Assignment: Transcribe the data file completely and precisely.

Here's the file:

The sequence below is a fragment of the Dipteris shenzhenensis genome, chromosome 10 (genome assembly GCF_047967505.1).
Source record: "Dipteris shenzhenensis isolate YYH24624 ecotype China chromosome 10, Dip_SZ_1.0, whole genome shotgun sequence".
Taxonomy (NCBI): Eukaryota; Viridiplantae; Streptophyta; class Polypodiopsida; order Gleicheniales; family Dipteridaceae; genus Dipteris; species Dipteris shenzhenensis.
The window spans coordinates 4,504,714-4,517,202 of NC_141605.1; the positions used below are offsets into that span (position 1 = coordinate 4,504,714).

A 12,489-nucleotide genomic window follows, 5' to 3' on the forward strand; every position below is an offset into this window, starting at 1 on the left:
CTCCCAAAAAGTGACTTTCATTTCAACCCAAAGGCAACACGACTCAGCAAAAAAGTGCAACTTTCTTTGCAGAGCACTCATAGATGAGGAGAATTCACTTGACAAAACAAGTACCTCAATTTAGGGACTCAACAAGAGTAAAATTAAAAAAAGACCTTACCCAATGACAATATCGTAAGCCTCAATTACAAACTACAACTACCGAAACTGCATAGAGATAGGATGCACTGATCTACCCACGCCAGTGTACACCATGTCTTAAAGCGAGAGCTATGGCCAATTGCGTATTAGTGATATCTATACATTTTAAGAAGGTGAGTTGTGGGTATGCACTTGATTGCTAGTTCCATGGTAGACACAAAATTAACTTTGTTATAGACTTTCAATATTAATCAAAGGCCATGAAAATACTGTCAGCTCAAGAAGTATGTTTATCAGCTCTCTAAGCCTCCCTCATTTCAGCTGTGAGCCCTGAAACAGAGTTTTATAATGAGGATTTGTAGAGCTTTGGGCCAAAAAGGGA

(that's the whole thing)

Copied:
The sequence below is a fragment of the Dipteris shenzhenensis genome, chromosome 10 (genome assembly GCF_047967505.1).
Source record: "Dipteris shenzhenensis isolate YYH24624 ecotype China chromosome 10, Dip_SZ_1.0, whole genome shotgun sequence".
Taxonomy (NCBI): Eukaryota; Viridiplantae; Streptophyta; class Polypodiopsida; order Gleicheniales; family Dipteridaceae; genus Dipteris; species Dipteris shenzhenensis.
The window spans coordinates 4,504,714-4,517,202 of NC_141605.1; the positions used below are offsets into that span (position 1 = coordinate 4,504,714).

A 12,489-nucleotide genomic window follows, 5' to 3' on the forward strand; every position below is an offset into this window, starting at 1 on the left:
CTCCCAAAAAGTGACTTTCATTTCAACCCAAAGGCAACACGACTCAGCAAAAAAGTGCAACTTTCTTTGCAGAGCACTCATAGATGAGGAGAATTCACTTGACAAAACAAGTACCTCAATTTAGGGACTCAACAAGAGTAAAATTAAAAAAAGACCTTACCCAATGACAATATCGTAAGCCTCAATTACAAACTACAACTACCGAAACTGCATAGAGATAGGATGCACTGATCTACCCACGCCAGTGTACACCATGTCTTAAAGCGAGAGCTATGGCCAATTGCGTATTAGTGATATCTATACATTTTAAGAAGGTGAGTTGTGGGTATGCACTTGATTGCTAGTTCCATGGTAGACACAAAATTAACTTTGTTATAGACTTTCAATATTAATCAAAGGCCATGAAAATACTGTCAGCTCAAGAAGTATGTTTATCAGCTCTCTAAGCCTCCCTCATTTCAGCTGTGAGCCCTGAAACAGAGTTTTATAATGAGGATTTGTAGAGCTTTGGGCCAAAAAGGGA